When divers combed the wreckage of the Kursk (the destroyed Russian nuclear submarine on which 118 sailors perished), they found a letter written by Lt. Dmitri Kolesnikov. The handwritten note was addressed to his wife, Olga. It was penned after the explosion that sealed the sub’s doom on August 12, 2000, in the Barents Sea and confirmed speculation that all the crew had not died instantly.
A few hours after the submarine plunged to the bottom of the sea, Kolesnikov wrote, “All the crew from the sixth, seventh, and eighth compartments went over to the ninth. There are 23 people here. . . . None of us can get to the surface.”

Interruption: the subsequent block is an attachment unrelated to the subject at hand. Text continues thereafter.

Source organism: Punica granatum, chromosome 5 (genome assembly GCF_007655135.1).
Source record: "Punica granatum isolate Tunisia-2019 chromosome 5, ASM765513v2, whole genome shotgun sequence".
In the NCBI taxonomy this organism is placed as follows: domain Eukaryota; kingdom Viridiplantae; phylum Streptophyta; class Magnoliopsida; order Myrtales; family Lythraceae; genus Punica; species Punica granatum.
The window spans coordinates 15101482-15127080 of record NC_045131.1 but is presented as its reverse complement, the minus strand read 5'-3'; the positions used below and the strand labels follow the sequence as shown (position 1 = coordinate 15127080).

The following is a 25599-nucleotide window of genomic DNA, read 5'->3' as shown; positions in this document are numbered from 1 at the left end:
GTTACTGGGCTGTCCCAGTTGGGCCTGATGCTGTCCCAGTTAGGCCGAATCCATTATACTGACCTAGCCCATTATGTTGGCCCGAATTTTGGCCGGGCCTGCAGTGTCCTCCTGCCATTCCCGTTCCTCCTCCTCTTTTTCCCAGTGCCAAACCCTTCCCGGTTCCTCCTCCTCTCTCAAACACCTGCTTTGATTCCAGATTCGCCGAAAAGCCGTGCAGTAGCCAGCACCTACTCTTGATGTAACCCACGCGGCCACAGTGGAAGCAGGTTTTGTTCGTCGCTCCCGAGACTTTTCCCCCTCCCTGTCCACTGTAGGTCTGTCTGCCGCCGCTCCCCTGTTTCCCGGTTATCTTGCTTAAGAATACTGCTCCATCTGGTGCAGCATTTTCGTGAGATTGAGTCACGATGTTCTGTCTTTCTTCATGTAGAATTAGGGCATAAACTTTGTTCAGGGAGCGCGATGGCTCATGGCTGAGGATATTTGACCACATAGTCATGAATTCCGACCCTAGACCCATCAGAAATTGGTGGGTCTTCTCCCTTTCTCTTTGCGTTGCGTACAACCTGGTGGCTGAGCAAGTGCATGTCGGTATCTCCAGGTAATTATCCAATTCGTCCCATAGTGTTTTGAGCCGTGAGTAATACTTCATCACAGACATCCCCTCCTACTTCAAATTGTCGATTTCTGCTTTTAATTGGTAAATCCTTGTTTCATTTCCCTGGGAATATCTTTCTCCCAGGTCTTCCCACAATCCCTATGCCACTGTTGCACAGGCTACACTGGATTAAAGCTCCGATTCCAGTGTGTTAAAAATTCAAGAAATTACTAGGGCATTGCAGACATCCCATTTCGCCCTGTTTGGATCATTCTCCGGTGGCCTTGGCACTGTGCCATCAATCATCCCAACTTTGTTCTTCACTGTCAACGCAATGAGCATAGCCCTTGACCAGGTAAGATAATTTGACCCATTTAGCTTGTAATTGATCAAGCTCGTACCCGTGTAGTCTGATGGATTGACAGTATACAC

The note included a deeply personal expression of affection to his beloved Olga, who admitted that her husband had a premonition of death when he bade her goodbye before sailing out to the Barents Sea. Eerily, the last lines of the letter indicated that death was closing in. The auxiliary power had failed. Kolesnikov wrote unevenly in the pitch darkness: “I am writing blind.”
What a terrible sense of approaching doom. This sailor’s despair and foreboding isn’t all that different from what many people feel about this world.
The apostle Paul, blind and knowing that a martyr’s death was near, also wrote goodbye letters. His letters, though, were filled with hope in Christ.